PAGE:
I was not here for the fluorescence of the punk scene in Akron or Cleveland. During the late 1970s I lived in Binghamton, New York, another dying manufacturing city, but a town that didn’t know it was well-suited to the genre. It relied instead on metal, disco, hard rock, and whatever was transported from New York City to the Southern Tier by college students (mostly Springsteen, I recall, followed by New Wave). Thus, I cannot claim first-hand experience, as many around here can (or some who may claim to but can’t). I was, of course, familiar with Devo and the Waitresses through their hits, and the Bizarros because of their connection to New York. As a result of my poking around in Northeast Ohio music history, Rubber City Rebels, Tin Huey, and the Numbers Band have become familiar (and enjoyed). Most of the rest are largely unknown to me, some having a moment in the sun, others not. Thus I enter the discussion with a bit of trepidation.

This album is the fifth punk compilation from the British label Soul Jazz. The first four concentrated on the British and American scenes, proto-punk, and Cleveland (we’ll get to that one soon). As such, it is a late-comer to the dissection of the late-70s Akron punk/art rock/New Wave scene that coalesced in the wake of Akron’s industrial decline. There have been other releases, notably Stiff Records’ The Akron Compilation, and two films, It’s Everything, and Then It’s Gone, and If You’re not Dead, Play. There have been reunions, cover bands, and much mythologizing, and everyone seems to have a slightly different version of what happened, ranging from the glorious to the “who cares?” So, what does this CD add to the pile?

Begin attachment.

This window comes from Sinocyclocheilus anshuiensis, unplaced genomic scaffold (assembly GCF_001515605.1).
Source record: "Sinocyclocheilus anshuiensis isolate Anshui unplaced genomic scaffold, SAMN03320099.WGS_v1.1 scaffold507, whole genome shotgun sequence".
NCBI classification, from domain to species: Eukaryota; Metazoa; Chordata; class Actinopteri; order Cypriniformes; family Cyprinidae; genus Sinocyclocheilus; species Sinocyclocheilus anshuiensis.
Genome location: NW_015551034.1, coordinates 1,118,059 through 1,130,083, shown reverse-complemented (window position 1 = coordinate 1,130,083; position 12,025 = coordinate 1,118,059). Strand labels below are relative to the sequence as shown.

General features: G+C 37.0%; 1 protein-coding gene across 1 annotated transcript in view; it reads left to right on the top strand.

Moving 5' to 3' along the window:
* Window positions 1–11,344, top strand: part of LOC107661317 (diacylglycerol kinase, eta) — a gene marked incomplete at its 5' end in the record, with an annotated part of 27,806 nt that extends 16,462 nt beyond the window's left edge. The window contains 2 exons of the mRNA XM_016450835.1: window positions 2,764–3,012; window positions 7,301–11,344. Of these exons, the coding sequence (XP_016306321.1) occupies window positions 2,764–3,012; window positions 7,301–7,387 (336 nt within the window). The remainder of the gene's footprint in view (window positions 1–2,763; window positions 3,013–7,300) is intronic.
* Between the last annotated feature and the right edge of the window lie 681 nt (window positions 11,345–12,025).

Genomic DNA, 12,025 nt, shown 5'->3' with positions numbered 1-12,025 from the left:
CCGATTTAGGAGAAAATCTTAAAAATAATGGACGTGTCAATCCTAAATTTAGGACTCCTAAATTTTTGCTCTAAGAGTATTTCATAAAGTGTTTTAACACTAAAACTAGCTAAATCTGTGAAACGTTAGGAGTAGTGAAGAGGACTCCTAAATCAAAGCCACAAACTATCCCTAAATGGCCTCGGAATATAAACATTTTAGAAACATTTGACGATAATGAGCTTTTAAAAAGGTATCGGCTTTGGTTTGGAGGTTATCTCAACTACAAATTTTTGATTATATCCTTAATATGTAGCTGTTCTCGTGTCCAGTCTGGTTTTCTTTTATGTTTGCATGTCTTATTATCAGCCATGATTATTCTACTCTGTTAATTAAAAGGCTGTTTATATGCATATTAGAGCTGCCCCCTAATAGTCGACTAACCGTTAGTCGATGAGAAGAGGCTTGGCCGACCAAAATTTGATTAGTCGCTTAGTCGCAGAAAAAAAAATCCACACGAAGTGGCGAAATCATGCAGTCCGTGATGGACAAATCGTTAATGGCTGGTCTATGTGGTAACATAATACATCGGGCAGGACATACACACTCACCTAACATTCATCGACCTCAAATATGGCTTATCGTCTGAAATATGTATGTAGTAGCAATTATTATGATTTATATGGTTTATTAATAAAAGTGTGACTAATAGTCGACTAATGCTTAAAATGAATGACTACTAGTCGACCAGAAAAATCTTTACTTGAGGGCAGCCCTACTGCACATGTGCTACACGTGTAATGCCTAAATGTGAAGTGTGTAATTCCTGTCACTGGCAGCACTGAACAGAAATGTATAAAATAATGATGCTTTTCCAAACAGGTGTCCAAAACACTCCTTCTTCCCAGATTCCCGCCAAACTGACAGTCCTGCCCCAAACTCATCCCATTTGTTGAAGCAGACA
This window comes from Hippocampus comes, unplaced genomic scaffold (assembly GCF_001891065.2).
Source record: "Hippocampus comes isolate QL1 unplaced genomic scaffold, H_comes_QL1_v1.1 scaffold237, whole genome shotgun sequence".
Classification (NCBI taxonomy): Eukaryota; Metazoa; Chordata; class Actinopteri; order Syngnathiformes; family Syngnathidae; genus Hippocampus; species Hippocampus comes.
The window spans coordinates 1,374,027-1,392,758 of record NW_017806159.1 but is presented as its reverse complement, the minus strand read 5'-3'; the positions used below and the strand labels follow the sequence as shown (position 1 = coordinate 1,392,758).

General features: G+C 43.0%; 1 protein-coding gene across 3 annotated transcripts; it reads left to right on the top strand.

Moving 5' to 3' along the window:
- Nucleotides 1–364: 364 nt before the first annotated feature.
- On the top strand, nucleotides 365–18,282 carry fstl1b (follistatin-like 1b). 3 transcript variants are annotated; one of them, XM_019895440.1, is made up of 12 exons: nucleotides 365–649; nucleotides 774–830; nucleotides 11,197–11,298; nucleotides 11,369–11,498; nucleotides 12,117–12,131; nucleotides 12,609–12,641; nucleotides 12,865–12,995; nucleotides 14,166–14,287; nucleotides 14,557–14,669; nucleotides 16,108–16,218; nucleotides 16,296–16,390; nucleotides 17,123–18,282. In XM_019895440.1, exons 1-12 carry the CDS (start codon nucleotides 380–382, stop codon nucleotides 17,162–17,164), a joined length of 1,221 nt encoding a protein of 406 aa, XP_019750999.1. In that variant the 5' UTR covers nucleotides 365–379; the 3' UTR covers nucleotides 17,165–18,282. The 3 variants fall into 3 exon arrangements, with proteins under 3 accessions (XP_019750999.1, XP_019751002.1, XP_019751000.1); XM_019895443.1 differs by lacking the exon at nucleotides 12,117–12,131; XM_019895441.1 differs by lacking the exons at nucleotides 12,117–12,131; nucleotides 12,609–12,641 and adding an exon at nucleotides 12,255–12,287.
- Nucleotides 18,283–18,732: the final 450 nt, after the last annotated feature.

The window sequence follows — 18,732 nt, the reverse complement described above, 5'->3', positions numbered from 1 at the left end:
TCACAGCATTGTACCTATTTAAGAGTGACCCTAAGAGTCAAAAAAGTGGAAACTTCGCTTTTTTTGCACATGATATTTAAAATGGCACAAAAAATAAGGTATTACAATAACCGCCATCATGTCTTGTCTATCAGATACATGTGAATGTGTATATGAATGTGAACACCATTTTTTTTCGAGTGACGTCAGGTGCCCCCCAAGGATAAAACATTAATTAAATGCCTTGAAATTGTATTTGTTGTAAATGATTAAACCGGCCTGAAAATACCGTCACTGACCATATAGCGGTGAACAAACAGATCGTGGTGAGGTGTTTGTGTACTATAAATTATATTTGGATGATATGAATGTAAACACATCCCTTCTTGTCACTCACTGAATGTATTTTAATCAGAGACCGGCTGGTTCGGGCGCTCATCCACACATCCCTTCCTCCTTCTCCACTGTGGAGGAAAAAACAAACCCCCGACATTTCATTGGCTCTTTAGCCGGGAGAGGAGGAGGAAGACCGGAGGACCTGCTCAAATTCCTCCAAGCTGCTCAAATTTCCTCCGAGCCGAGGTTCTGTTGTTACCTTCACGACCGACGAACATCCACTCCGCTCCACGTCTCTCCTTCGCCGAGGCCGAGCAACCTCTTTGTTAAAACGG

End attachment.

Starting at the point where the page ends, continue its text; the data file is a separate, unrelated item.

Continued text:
First, for the newbie, or those too young to have experienced these bands in the raw, the CD provides an entryway into a particular time and place (late 1970s, Akron/Kent) and the heady mix of local bands influenced by the art scene (and shootings) at Kent State University, the decline of the rubber industry in Akron, and the local music scene (that also included Cleveland) of the time. The accompanying booklet is pretty good in outlining major events (although they spell it “tyre”), although it could have done much more. But it’s the array of music and styles that are the real draw here. Akron “punk” was far more, and not easily categorized, except by music industry. It included a great deal of art rock, experimental rock, garage rock, and blues, put in a blender with the top off, resulting in fascinating chunks of music going in all different directions. Little holds it all together except point of origin, common history, a certain sense of aggression, and the fact that the bands influenced each other (and even shared personnel). Quality of sound is very good, and given that the Stiff Compilation is out of print (as are most of the original albums of the artists, other than Devo’s), this is the place to go for this material. Rachel Sweet is missing, but there are compilations of her material elsewhere.